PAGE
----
The Diving-bell and the Butterfly Paperback
'Locked-in syndrome: paralysed from head to toe, the patient, his mind intact, is imprisoned inside his own body, unable to speak or move.
In my case, blinking my left eyelid is my only means of communication.' In December 1995, Jean-Dominique Bauby, editor-in-chief of French 'Elle' and the father of two young children, suffered a massive stroke and found himself paralysed and speechless, but entirely conscious, trapped by what doctors call 'locked-in syndrome'.
Using his only functioning muscle - his left eyelid - he began dictating this remarkable story, painstakingly spelling it out letter by letter.
His book offers a haunting, harrowing look inside the cruel prison of locked-in syndrome, but it is also a triumph of the human spirit.
The acclaimed 2007 film adaptation, directed by Julian Schnabel, won Best Director at Cannes and was nominated for the Palme d'Or.
- Format: Paperback
- Pages: 144 pages
- Publisher: HarperCollins Publishers
- Publication Date: 07/05/2002
- Category: Autobiography: general
- ISBN: 9780007139842
- eAudiobook MP3 from £6.89
Showing 1 - 4 of 4 reviews.
Review by gilporat
How can one not admire the situation, let alone the story?
Review by thimbleberry
kind of depressing, but a good reminder for when ever your feeling ungrateful
Review by ccookie
First line:~ Through the frayed curtain at my window, a wan glow announces the break of day ~Short; powerful.Written painstakingly as Bauby communicated by blinking one eye as his friend and interlocutor listed off letters of the alphabet. What a commitment on both their parts.This book reminds me of a young woman I met at the therapy pool that I used to go to here in Toronto, Ontario, Canada. Carly Fleischmann was diagnosed as a toddler with severe autism, oral-motor apraxia and cognitive delay. She could not speak, had all kinds of odd behaviours and her parents were told that she would never develop beyond the level of a very young child. Then all of a sudden at age 10, Carly began to type full words and within 3 years time she was an advocate for other autistic children, teaching physicians and showing us that even though she was not able to speak, she had an awful lot to say. She is now 19. When she was 17 she and her father wrote a book together called ‘Carly’s Voice’. Until she was 10 years old Carly was ‘locked in’ just like Bauby. They have each taught us that there is often much more going on inside that we are aware of. The brain is a remarkable thing.What I found from reading Bauby’s book is that life for him could be beautiful in spite of almost total paralysis and we get a real sense of the isolation that he felt and the frustration he experienced at being unable to do ‘anything’ for himself. The glimpse we get into his inner world is remarkable. 3.5 stars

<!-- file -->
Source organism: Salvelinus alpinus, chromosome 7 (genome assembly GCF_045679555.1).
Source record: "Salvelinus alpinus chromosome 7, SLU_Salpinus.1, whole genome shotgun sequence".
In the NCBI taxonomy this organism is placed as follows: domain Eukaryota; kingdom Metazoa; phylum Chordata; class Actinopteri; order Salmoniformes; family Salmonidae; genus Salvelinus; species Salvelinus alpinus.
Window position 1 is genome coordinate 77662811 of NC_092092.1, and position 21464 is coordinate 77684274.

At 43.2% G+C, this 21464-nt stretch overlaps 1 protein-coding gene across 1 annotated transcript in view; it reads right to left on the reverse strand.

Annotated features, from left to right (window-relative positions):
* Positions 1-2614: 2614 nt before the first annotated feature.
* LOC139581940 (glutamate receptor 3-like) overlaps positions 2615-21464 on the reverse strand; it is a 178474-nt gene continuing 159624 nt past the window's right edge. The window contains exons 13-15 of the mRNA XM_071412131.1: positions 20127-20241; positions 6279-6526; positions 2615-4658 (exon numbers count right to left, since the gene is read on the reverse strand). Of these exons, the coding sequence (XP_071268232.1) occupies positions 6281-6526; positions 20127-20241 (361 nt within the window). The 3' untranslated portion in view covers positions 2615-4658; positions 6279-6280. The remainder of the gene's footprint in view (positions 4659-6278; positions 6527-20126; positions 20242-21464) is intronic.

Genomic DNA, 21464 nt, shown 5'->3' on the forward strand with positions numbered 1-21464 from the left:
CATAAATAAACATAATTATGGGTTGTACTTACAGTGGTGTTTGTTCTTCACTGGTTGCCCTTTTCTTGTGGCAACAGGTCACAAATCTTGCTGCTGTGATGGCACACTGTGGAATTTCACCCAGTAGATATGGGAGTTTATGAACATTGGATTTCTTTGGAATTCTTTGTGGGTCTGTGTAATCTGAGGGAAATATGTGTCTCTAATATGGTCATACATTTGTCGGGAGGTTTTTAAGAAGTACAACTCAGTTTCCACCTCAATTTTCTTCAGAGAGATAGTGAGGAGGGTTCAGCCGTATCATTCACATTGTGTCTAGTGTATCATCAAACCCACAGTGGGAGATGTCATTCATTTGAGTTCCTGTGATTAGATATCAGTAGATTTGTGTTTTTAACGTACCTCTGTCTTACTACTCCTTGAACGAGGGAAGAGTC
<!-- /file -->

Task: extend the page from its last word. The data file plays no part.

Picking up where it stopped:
Review by PilgrimJess
I have just finished reading it twice firstly because it is only 130 pages long and secondly it had quite an affect on me.For those who does not know the history behind this book, Baubey was editor of French Elle when at 43 suffered a massive stroke which left him a victim of 'locked in syndrome' only able to communicate with the outside world by blinking one eye.This book left me both up-lifted and disturbed by the same measure. At the time he was a few years younger than I am at present but was no longer able to enjoy simple pleasures like eat, drink or take a bath which we all do without much thought yet while there is naturally a certain amount anger and remorse the general tone of the book is not self-pitying and there is even a little light humour as he remembers past experiences. I was left wondering how I would cope in a similar position and whether or not it made me more or less in favour of euthanasia (forgive me if mis-spelt but not word tend to use too often). Would the will to survive be an over-riding consideration or would I look for escape?If you are looking for some great literary masterpiece then this is not for you, mainly because you would be missing the point totally, but if you are looking for something very different and in it's own way challenging to read then I would heartily recommend this book.